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Thursday, October 8, 2015

You Aren't That Important

...and neither am I.

There is a title that will encourage everybody to read this post! Nevertheless, it's true. That being said, you would never know it from how most people act and react.

Back in the day, a much less sensitive day when I was much younger, men and boys spoke about "stepping on each other's dicks." While I admit it is perhaps not the most politically correct terminology I believe it has some merit. Obviously, in order to be able to step on someone else's dick they have to expose it to you or else you have to go to a great deal of effort to gain access to it. One doesn't simply accidentally step on someone else's dick. Yet there have always been plenty of people more than willing to cast their penis upon the shores that unsuspecting beachgoers might trample it, at which point they shout "look what you did!"

Perhaps we all have some degree of tendency toward this behavior. However, it was in full view during the Pope's recent visit to the United States. When word came out that the Pope allegedly had a private audience with Kim Davis, the Kentucky woman who has achieved notoriety for refusing to issue marriage licenses to gay couples, the Internet exploded with criticism of the Pope. An article on HuffingtonPost called him "a coward" and stated that he had betrayed the gay community, that his entire visit to the United States had been rendered meaningless by what was only an alleged private audience with Kim Davis. There was no waiting for facts, there was simply immediate judgment. When the truth came out that she and her lawyer had been slipped into the back of the room that the Pope essentially passed through and that the only private audience the Pope granted during his visit to the United States was to a gay former student of his and that man's partner, there were no retractions, there were no apologies, there was simply a flurry of activity by what I call the "professional gays" in an attempt to get the rank and file even more worked up than they already were.

Interestingly, it tends not to be, at least on a visible level, the lesbian, bisexual, and transgender members of the LGBT community that engages in this irresponsible behavior. I do not know the significance of that, but I would suggest that it is indeed significant. Instead of praising the Pope for an affirming audience with a gay couple that in fact actually happened, the voices continued to scream about an alleged meeting that in fact didn't happen. Am I the only one who finds that odd? I am reminded of the story from my childhood about the Boy who Cried Wolf. Perhaps enthused about a recently found public voice, the loudest voices in the gay community seem to be spending a lot of their time tossing their dick down on the sidewalk and then carrying on endlessly when it gets stepped on. Sooner or later, credibility suffers. Sooner or later, part of being a member of mainstream culture is that you lose your special status. All of the things that went into giving you the strength to protest and agitate for change have to be dropped lest you become a clanging gong that is ignored.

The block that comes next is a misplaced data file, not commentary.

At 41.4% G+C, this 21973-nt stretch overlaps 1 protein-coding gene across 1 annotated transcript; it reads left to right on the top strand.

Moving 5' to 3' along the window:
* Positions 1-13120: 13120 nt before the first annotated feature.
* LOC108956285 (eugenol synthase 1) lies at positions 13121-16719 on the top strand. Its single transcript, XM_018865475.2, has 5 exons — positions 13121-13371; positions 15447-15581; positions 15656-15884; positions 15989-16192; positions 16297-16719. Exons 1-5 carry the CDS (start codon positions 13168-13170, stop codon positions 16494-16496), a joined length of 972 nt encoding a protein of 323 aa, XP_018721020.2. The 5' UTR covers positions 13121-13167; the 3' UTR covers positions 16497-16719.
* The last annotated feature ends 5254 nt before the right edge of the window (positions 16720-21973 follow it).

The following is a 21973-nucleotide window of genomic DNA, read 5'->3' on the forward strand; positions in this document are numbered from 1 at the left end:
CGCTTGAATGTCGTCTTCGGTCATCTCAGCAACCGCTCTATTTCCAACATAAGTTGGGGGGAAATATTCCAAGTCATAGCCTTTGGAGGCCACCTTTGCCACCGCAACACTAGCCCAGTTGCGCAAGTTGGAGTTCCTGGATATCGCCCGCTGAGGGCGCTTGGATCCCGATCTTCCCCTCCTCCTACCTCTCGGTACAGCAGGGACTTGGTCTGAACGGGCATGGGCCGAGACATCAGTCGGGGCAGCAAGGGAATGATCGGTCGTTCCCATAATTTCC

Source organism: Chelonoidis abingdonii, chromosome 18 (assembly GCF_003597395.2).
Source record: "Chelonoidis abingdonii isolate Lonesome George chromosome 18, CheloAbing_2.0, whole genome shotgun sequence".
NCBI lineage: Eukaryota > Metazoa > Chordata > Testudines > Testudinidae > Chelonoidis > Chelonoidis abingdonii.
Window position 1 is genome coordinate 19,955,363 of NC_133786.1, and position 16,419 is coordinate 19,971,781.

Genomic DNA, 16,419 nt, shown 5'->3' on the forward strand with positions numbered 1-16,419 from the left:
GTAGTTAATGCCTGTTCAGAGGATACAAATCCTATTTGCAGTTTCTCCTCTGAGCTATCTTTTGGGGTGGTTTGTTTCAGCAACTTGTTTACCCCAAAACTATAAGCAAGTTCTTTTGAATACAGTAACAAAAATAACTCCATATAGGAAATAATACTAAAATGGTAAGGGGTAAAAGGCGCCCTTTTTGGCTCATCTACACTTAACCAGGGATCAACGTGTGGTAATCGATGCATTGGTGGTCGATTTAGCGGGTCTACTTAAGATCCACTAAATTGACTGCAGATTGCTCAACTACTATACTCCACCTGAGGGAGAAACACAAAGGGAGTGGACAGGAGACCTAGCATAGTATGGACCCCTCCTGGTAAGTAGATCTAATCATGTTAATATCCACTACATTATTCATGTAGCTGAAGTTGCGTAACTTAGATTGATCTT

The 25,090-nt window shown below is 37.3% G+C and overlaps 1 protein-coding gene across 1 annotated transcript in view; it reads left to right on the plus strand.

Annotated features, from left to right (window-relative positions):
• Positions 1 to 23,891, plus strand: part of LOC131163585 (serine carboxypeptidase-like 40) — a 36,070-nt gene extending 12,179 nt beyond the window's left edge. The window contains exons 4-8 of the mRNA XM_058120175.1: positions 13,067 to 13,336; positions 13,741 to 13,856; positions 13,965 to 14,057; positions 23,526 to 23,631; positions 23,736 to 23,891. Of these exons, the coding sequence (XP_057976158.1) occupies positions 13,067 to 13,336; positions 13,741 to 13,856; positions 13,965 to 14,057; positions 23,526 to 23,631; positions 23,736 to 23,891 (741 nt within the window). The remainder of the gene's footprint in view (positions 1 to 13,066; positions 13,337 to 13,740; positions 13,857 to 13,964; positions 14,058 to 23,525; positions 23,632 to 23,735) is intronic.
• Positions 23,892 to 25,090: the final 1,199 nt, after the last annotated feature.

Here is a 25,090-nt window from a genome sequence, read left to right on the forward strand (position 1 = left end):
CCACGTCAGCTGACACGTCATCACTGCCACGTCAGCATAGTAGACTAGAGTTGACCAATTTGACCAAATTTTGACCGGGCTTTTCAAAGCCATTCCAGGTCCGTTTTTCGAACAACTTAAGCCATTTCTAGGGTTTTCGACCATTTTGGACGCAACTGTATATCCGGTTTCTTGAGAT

Of course, it is not just the gay community that needs to learn this lesson. We all need to learn it whether we have been marginalized or not. We all need to come to understand that healthy life and a healthy society are in the end built around people who can see that everyone matters while at the same time understanding that we do not get to determine the agendas or the meeting schedules of high profile officials. If we engage in all or nothing thinking, which is always fallacious, to the point where we are willing to discount the good things that others do if they do but one thing that we disagree with, we will do little more than spin our wheels in the same place, wondering why we cannot progress.

Our spiritual communities sometimes reinforce that fallacious thinking by teaching fanciful ideas and doctrines that suggest if just one of us among 7 billion people on this planet have a thought then the universe is compelled to change so that it is in accordance with our thought. That is quite simply not the way the universe works and it doesn't matter whether I like it or not. Teachings around humility are not popular because they fly in the face of our ego - the very same ego we must deconstruct to become healthy individuals. When spirituality props up that ego, suggesting that it has the power to rule the world, it does us a tremendous disservice. We would be much better served by learning that none of us are all that important, that people who are endlessly and exclusively critical while having nothing good to say about anything or anybody are eventually ignored, and that change happens when we come together and work together to make it happen.


2 comments:

  1. Your views are distorted. The statement " the universe is compelled to change so that it is in accordance with our thought. " Fits your delusion that Islam is compatible with the real Christ or the Bible.

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    1. If you find Islam incompatible with Christianity, you need to investigate Islam more deeply - and also Christianity. I suspect you suffer from a superficial understanding of both.

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